Sultan Knish — Representing 9/11 detainees may make him a less than ideal choice in a state that lost a great many people to Muslim terrorism on that day, but if that alone were the issue, there would be little to discuss here. Attorneys can and do represent clients without sharing their beliefs. The problem comes about when the attorney shares the beliefs of his clients.
Examples of lawyers like that include Lynn Stewart and Stanley Cohen. Like them, Sohail Mohammed did not just defend terrorists as an attorney, he made appearances on their behalf as a private citizen. From the Holy Land Foundation trial to Islamic Jihad leader Sami Al-Arian to a defense of Imam Quantani, even when he was no longer acting as his lawyer–Sohail Mohammed always seemed ready and willing to condemn the government’s legal campaign against terrorists, not in court, but as a private citizen. The issue is not so much what Sohail Mohammed did in court, as what he did out of court.
The issue isn’t that Sohail Mohammed is a Muslim.
In 2008, Judge Joseph Charles, a non-Muslim Superior Court Judge, heard a case involving a 17 year old Muslim girl in an arranged marriage who had been repeatedly beaten and raped by her husband. An Imam was called to the stand who testified that a wife must comply with her husband’s sexual demands. And Judge Charles decided that the husband was acting within the norms of Muslim practice, and could not be held accountable for it.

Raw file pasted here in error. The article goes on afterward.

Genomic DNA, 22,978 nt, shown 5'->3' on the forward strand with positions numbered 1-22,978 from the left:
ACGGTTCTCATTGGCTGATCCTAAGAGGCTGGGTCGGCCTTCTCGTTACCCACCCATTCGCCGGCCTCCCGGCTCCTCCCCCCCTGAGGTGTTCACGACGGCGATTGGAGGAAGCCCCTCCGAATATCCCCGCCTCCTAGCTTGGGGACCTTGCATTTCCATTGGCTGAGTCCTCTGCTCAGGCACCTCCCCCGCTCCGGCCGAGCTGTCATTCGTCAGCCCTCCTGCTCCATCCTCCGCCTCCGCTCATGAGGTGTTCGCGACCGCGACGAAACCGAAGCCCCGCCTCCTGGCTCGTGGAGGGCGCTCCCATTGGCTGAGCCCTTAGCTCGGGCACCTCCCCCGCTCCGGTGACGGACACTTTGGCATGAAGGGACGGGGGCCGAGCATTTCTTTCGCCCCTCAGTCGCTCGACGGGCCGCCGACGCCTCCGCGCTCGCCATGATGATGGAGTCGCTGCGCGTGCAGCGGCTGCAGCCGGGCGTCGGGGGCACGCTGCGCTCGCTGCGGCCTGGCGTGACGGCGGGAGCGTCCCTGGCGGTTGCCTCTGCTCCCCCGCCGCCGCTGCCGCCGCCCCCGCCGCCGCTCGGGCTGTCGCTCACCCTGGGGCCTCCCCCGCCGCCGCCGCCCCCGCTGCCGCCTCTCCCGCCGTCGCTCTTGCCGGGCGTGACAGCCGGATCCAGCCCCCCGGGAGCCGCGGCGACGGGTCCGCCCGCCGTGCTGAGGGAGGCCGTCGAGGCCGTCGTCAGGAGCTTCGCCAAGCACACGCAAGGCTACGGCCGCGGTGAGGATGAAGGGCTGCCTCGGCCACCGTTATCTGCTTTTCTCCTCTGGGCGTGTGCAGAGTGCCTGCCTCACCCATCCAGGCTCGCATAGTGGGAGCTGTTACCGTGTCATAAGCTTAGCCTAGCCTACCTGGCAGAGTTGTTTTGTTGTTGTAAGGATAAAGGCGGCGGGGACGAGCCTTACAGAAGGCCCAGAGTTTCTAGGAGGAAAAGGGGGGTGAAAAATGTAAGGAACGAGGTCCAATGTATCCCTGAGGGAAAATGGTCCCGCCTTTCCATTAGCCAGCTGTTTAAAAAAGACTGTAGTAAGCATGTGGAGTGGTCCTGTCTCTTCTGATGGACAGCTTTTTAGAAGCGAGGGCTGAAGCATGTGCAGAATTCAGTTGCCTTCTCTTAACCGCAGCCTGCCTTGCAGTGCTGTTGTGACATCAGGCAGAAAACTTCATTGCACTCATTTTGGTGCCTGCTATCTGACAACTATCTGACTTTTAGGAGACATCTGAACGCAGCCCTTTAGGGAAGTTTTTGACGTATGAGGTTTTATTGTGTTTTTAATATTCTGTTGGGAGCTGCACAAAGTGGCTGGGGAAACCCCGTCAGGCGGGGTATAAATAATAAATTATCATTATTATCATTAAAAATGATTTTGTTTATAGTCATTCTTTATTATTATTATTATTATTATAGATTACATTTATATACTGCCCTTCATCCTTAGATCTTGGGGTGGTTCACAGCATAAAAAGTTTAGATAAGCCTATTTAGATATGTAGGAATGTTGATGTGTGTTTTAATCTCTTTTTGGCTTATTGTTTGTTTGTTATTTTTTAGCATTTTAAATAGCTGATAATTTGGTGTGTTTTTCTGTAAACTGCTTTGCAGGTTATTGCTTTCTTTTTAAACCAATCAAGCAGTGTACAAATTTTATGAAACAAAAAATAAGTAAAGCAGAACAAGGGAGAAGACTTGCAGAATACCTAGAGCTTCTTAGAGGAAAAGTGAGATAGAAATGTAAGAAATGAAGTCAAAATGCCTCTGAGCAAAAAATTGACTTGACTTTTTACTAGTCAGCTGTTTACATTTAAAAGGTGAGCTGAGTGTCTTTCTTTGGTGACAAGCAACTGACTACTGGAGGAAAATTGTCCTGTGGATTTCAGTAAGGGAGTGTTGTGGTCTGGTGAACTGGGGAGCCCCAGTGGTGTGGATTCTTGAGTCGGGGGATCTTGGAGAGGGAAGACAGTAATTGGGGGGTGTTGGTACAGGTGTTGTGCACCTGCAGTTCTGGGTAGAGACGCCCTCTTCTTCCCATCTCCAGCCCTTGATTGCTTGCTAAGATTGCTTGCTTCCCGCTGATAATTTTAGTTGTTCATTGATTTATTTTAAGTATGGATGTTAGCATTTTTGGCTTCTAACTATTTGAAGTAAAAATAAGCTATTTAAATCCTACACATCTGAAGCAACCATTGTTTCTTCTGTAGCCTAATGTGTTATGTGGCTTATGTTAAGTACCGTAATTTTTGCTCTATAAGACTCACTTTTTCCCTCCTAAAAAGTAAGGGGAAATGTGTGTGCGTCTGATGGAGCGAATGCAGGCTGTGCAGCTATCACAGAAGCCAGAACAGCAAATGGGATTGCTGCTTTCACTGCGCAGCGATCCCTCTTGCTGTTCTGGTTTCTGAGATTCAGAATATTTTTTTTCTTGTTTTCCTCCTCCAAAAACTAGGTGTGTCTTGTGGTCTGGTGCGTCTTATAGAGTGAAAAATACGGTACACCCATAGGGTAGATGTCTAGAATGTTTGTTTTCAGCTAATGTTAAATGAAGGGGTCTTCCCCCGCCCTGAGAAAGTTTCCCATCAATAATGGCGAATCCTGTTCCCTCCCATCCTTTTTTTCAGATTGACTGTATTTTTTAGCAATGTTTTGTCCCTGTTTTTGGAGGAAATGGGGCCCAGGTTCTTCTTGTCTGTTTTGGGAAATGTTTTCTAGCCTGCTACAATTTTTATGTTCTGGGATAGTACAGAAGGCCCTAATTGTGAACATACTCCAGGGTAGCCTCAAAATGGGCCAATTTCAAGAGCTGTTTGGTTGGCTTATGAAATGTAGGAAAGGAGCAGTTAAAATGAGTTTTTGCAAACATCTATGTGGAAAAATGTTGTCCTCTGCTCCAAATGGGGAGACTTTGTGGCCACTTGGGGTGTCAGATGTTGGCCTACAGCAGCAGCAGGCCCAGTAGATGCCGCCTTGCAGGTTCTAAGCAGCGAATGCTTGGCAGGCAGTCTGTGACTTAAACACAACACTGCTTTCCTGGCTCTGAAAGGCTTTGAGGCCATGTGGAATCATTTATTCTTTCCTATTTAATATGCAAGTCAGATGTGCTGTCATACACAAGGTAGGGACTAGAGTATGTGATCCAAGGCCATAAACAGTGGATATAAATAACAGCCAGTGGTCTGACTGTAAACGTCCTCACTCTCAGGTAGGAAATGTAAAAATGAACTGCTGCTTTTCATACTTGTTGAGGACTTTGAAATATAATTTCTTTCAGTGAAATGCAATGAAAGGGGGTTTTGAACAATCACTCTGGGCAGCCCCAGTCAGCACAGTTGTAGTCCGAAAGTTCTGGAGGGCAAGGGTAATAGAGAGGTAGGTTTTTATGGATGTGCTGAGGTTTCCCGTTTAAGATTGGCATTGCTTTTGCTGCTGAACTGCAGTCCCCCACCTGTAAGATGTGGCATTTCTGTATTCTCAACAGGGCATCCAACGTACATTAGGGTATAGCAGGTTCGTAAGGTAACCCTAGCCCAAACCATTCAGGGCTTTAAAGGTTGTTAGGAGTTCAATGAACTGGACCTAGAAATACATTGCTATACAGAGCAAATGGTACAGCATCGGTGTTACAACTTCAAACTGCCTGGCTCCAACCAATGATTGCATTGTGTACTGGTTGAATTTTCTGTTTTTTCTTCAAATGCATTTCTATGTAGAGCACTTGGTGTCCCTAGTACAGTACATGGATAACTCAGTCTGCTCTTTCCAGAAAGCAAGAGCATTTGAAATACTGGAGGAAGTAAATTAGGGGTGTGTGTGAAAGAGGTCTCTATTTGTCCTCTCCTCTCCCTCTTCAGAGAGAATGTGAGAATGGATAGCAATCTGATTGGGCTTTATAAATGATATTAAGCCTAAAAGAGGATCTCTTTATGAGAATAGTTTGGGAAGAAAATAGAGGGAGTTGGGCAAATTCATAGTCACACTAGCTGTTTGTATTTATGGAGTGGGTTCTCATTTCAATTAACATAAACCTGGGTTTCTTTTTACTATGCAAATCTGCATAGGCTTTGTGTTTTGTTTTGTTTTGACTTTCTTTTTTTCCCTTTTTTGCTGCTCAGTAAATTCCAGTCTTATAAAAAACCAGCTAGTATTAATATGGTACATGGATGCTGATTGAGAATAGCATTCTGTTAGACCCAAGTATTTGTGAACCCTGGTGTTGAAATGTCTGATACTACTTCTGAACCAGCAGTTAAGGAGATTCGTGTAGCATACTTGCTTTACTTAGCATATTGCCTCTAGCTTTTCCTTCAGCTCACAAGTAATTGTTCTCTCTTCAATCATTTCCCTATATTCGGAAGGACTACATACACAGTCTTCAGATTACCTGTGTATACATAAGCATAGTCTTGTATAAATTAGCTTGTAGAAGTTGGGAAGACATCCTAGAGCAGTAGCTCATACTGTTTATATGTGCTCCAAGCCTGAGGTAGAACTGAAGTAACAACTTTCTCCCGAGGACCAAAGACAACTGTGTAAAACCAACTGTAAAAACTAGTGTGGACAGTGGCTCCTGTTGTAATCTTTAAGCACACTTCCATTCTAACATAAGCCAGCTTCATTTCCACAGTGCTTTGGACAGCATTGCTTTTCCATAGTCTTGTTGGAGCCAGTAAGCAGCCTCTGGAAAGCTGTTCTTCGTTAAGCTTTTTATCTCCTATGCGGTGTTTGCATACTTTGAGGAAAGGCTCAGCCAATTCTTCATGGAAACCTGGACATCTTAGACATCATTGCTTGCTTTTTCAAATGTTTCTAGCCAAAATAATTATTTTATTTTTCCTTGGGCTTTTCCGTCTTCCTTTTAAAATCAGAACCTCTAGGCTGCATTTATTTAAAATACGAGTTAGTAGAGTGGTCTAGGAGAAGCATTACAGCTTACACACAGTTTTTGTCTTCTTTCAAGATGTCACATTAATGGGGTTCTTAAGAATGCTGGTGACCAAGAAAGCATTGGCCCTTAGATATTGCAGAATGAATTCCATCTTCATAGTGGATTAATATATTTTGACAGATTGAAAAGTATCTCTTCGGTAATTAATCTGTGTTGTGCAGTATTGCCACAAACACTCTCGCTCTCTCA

Again, Judge Charles was not a Muslim. Yet he issued a ruling in compliance with Islamic law, a legal code that discriminates against women. Lefty blogs have mocked the idea of Sharia in New Jersey. Except for that woman who stood in front of Judge Charles, it wasn’t a joke, but a horrible reality. And who was Judge Charles, he was a former Senator representing Jersey City, which has one of the larger regional Muslim populations.
We can see that a judge does not need to be a Muslim in order to rule in accordance with the discriminatory codex of Muslim laws. The issue is not that Sohail Mohammed is a Muslim, but what his view of the role of Islam in public life is.
The issue is that Sohail Mohammed is on the board of trustees of the Muslim American Union.
The American Muslim Union is not a benign group, it has been accused of being extremist in the past, and shares much of its leadership with the Islamic Center of Passaic County, a mosque that certainly is extremist. Despite its nature, Christie has appeared at the ICPC and befriended its Imam, Imam Qatanani, who admitted to being a member of Hamas. Sohail Mohammed defended the Imam, as his lawyer and later spoke out as a private citizen. This raises concerns about both Sohail Mohammed and Christie.
There are legitimate concerns that the nomination is going forward as a payoff to Imam Qatanani of the ICPC, whose support Christie solicited during the election.